OCAS developed an in-house methodology to investigate both the uptake of hydrogen during plating as well as the hydrogen release afterwards, in metallic coated materials.
Hydrogen is typically introduced into the steel during the electrodeposition process from water-based electrolytes. The electrolyte composition and the plating process (potential, current density, plating time, …) both have an impact on the kinetics of hydrogen formation and hydrogen uptake into steel. It is furthermore known that pre-treatment processes, such as pickling, can also lead to hydrogen uptake.
Understanding the uptake of hydrogen and the impact on coated components becomes ever more important as the industry is gradually introducing high strength grades as lightweight alternative, for instance in fasteners and springs.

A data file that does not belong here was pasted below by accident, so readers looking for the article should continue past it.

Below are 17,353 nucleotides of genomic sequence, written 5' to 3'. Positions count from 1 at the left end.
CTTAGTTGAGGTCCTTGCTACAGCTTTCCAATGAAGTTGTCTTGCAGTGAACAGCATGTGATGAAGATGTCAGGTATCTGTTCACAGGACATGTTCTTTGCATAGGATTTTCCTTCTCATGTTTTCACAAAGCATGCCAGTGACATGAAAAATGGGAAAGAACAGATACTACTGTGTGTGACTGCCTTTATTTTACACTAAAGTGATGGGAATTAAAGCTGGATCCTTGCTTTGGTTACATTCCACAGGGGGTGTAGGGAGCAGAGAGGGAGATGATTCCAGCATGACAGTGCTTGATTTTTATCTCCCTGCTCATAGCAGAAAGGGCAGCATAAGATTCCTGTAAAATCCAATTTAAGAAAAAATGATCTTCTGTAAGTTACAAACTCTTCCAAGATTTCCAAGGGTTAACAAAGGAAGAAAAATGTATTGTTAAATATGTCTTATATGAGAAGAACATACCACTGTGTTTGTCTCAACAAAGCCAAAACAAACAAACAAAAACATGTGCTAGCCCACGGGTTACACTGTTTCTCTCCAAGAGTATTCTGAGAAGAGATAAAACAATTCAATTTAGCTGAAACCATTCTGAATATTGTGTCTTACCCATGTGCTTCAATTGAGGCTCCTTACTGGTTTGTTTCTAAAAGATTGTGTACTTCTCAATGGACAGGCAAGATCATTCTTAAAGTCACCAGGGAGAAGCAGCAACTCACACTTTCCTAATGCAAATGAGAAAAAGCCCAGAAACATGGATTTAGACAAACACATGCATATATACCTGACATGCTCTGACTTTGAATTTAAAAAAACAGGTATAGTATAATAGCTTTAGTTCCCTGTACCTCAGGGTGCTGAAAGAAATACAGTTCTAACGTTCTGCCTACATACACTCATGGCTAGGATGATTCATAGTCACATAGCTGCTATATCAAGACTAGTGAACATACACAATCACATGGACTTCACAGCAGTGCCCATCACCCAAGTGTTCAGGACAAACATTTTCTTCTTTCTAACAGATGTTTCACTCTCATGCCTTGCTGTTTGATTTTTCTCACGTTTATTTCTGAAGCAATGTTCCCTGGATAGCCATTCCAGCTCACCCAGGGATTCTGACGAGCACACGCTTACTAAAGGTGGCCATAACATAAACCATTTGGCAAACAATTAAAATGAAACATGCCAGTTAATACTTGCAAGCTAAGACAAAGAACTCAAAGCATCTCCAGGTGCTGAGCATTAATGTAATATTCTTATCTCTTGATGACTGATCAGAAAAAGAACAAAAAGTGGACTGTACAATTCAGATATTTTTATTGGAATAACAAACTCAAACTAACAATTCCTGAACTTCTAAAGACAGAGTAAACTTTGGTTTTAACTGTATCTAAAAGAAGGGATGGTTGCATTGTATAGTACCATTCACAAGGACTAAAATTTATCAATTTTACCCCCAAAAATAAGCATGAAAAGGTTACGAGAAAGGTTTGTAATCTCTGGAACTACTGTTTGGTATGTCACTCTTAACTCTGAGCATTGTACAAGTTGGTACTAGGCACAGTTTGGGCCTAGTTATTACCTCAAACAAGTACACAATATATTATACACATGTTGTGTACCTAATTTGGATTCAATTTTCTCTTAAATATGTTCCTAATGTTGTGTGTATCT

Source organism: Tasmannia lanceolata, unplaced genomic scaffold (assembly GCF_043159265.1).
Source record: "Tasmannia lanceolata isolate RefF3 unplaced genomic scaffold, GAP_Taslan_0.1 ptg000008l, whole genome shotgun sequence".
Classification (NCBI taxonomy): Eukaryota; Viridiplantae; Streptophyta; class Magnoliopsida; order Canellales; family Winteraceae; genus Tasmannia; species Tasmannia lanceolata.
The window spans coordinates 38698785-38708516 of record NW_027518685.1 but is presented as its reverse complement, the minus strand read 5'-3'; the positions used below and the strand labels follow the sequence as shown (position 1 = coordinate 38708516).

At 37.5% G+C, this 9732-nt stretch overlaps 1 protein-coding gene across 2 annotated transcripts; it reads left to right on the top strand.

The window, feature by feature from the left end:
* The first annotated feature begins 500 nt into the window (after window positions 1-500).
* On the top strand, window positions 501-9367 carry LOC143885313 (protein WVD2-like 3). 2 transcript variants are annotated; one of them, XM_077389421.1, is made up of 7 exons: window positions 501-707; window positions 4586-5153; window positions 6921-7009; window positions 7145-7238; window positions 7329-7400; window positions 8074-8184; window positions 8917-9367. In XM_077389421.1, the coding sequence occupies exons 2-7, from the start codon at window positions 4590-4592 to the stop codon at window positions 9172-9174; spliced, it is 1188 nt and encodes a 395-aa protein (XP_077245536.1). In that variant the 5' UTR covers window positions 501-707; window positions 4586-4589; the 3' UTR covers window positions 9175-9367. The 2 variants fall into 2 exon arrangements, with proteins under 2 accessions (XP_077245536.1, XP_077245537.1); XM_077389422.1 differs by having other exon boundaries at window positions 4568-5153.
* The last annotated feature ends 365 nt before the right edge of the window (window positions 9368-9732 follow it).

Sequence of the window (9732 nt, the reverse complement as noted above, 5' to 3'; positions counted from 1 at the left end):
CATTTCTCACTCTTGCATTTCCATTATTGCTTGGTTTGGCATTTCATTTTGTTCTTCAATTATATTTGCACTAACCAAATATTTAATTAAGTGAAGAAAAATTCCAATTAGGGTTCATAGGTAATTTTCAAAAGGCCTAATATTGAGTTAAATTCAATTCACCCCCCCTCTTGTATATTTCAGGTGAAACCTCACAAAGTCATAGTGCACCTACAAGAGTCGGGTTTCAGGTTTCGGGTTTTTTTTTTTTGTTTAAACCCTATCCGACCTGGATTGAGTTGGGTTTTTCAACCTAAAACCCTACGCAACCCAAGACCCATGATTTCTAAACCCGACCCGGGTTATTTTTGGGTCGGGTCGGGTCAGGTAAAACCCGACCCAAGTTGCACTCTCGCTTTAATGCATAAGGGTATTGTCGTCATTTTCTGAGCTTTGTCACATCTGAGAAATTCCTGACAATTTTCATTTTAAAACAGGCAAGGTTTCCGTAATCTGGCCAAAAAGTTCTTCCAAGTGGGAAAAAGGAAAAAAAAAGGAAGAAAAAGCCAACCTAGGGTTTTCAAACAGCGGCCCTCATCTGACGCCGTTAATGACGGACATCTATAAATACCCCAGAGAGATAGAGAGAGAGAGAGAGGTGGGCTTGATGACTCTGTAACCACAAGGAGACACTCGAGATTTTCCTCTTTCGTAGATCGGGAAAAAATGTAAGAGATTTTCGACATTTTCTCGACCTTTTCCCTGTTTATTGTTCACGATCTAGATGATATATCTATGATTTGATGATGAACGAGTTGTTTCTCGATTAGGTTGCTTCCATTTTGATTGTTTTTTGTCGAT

OCAS developed an in-house methodology to investigate the uptake of hydrogen in materials during the electrodeposition process.
The presence of hydrogen in coated high strength steel parts can cause hydrogen embrittlement leading to failure, especially when exposed to a certain level of tension.
It is OCAS´s ambition to have tools available that allow optimisation of the electro-deposition process to limit the hydrogen uptake below the risk level of hydrogen in electroplated parts.
“With the OCAS permeation set-up, we are able to precisely measure and analyse hydrogen related issues.”
Krista Van den Bergh, Senior Research Engineer Surfaces department, OCAS